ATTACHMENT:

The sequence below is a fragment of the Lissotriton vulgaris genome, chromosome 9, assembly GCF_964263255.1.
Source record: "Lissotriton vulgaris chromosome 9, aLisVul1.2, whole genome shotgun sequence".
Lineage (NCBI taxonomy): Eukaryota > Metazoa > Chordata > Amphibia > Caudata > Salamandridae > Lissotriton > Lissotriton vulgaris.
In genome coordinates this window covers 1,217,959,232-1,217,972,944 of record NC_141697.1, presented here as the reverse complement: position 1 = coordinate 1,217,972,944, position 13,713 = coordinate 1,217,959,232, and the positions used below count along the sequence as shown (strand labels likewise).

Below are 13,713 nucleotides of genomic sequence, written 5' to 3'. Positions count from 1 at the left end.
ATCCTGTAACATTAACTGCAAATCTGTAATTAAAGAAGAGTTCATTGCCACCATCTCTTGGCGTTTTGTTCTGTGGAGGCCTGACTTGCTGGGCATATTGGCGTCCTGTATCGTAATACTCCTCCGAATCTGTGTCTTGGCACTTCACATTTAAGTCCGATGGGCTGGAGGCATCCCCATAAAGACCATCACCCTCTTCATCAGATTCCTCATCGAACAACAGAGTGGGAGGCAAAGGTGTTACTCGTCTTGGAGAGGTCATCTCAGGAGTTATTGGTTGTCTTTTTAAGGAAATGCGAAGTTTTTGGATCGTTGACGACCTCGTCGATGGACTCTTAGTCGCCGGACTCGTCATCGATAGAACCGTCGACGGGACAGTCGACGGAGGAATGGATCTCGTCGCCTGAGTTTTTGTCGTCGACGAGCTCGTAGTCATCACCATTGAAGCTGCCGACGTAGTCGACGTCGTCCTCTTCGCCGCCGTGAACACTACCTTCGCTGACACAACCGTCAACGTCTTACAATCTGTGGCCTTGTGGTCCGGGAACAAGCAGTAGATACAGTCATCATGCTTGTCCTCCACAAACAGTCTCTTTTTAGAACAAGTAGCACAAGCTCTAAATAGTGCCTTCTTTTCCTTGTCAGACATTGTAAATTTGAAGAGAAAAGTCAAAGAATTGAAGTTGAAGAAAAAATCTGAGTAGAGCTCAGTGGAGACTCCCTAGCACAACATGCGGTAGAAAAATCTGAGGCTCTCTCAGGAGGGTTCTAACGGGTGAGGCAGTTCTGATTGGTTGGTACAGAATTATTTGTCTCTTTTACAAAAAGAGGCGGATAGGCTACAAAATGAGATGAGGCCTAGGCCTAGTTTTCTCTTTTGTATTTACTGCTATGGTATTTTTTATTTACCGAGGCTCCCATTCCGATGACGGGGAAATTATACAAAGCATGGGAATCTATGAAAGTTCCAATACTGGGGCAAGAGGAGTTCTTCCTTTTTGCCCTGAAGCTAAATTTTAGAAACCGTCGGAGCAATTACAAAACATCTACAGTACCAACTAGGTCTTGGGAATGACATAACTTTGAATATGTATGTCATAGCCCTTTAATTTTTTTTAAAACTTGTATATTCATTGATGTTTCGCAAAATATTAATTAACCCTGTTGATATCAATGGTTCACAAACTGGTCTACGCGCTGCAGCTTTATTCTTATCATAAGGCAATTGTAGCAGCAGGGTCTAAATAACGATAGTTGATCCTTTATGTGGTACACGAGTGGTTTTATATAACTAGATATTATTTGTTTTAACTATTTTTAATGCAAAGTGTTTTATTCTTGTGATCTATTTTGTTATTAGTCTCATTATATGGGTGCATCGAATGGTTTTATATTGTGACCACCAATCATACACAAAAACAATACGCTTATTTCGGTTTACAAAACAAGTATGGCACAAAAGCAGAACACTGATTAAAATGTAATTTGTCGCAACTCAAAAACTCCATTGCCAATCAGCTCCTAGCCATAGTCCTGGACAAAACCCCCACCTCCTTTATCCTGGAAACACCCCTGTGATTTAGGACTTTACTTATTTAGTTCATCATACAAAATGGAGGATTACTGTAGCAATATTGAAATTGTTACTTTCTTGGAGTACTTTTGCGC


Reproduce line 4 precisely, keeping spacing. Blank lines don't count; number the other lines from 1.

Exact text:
In genome coordinates this window covers 1,217,959,232-1,217,972,944 of record NC_141697.1, presented here as the reverse complement: position 1 = coordinate 1,217,972,944, position 13,713 = coordinate 1,217,959,232, and the positions used below count along the sequence as shown (strand labels likewise).